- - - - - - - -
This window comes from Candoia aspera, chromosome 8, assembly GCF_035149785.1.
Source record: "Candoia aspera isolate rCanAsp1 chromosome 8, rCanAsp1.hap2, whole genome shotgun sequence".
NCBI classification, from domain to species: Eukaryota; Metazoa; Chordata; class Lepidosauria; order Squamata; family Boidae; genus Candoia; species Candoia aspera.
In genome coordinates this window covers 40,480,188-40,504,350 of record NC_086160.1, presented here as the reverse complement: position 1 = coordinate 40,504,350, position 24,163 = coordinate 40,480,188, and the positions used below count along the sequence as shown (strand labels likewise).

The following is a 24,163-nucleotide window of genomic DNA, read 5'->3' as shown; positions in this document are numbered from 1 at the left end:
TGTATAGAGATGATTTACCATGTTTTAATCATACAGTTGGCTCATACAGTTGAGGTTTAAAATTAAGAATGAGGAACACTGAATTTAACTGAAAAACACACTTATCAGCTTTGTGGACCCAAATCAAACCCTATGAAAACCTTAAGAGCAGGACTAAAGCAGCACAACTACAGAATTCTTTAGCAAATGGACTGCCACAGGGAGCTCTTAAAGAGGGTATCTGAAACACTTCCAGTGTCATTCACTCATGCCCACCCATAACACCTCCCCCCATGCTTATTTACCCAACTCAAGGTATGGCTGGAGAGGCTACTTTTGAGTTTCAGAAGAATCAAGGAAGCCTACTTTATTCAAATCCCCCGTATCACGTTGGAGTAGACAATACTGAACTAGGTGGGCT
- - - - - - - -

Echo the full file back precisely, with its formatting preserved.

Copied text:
This window comes from Candoia aspera, chromosome 8, assembly GCF_035149785.1.
Source record: "Candoia aspera isolate rCanAsp1 chromosome 8, rCanAsp1.hap2, whole genome shotgun sequence".
NCBI classification, from domain to species: Eukaryota; Metazoa; Chordata; class Lepidosauria; order Squamata; family Boidae; genus Candoia; species Candoia aspera.
In genome coordinates this window covers 40,480,188-40,504,350 of record NC_086160.1, presented here as the reverse complement: position 1 = coordinate 40,504,350, position 24,163 = coordinate 40,480,188, and the positions used below count along the sequence as shown (strand labels likewise).

The following is a 24,163-nucleotide window of genomic DNA, read 5'->3' as shown; positions in this document are numbered from 1 at the left end:
TGTATAGAGATGATTTACCATGTTTTAATCATACAGTTGGCTCATACAGTTGAGGTTTAAAATTAAGAATGAGGAACACTGAATTTAACTGAAAAACACACTTATCAGCTTTGTGGACCCAAATCAAACCCTATGAAAACCTTAAGAGCAGGACTAAAGCAGCACAACTACAGAATTCTTTAGCAAATGGACTGCCACAGGGAGCTCTTAAAGAGGGTATCTGAAACACTTCCAGTGTCATTCACTCATGCCCACCCATAACACCTCCCCCCATGCTTATTTACCCAACTCAAGGTATGGCTGGAGAGGCTACTTTTGAGTTTCAGAAGAATCAAGGAAGCCTACTTTATTCAAATCCCCCGTATCACGTTGGAGTAGACAATACTGAACTAGGTGGGCT